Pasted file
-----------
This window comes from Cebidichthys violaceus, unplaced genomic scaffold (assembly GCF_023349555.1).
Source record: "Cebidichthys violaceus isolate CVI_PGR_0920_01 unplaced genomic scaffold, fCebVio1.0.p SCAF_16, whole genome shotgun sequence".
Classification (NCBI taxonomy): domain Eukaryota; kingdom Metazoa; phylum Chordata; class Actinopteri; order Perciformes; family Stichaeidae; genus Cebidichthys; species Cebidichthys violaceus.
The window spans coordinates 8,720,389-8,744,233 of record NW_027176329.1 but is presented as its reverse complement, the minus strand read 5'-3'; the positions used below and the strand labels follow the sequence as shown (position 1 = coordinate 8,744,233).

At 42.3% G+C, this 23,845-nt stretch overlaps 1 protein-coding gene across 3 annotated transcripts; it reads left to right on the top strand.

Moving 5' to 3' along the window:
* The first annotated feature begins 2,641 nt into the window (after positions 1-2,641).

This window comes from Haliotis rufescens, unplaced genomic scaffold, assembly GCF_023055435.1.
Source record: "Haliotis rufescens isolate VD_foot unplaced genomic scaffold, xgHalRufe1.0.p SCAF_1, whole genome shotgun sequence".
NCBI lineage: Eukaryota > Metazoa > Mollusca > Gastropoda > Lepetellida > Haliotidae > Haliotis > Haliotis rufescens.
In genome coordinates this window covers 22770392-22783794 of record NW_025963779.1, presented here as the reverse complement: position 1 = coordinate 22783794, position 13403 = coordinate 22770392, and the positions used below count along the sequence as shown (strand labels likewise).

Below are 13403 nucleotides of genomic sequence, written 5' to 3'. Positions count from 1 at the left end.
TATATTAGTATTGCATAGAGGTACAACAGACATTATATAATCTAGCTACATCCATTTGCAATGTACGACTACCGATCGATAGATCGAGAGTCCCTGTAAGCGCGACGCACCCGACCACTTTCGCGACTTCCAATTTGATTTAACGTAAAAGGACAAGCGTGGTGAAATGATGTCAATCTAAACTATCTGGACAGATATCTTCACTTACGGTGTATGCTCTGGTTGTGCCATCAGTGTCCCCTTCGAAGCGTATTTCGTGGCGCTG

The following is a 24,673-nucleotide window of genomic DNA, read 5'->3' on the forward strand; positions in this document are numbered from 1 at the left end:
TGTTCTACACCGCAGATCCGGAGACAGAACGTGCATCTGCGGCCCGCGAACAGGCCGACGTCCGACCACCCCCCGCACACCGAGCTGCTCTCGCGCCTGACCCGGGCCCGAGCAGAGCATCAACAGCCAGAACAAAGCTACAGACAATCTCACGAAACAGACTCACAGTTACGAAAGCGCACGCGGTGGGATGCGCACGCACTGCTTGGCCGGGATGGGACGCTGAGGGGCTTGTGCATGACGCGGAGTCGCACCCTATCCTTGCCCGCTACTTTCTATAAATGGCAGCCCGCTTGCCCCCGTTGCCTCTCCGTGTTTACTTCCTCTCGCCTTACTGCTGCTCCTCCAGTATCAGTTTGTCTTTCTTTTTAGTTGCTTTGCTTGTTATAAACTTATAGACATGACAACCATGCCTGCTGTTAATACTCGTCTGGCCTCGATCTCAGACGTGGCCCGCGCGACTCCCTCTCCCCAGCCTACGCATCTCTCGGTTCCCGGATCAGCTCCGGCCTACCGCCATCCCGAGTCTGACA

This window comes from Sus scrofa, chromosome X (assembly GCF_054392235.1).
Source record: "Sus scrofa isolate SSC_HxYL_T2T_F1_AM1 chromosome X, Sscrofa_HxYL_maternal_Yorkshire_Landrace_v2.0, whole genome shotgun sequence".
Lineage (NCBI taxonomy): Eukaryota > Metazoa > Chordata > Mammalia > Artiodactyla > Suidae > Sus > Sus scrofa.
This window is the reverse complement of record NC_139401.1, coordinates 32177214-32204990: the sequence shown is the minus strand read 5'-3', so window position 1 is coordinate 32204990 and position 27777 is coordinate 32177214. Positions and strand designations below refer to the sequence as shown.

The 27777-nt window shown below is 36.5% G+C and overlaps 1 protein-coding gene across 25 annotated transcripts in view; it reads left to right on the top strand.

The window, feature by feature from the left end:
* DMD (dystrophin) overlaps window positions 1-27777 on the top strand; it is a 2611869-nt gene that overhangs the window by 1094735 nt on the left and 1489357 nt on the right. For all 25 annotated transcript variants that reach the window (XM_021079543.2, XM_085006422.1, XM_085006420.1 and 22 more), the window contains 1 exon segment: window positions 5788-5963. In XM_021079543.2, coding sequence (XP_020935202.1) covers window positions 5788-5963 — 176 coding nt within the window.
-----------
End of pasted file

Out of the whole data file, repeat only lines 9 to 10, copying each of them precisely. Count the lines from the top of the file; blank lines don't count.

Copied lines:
Source record: "Haliotis rufescens isolate VD_foot unplaced genomic scaffold, xgHalRufe1.0.p SCAF_1, whole genome shotgun sequence".
NCBI lineage: Eukaryota > Metazoa > Mollusca > Gastropoda > Lepetellida > Haliotidae > Haliotis > Haliotis rufescens.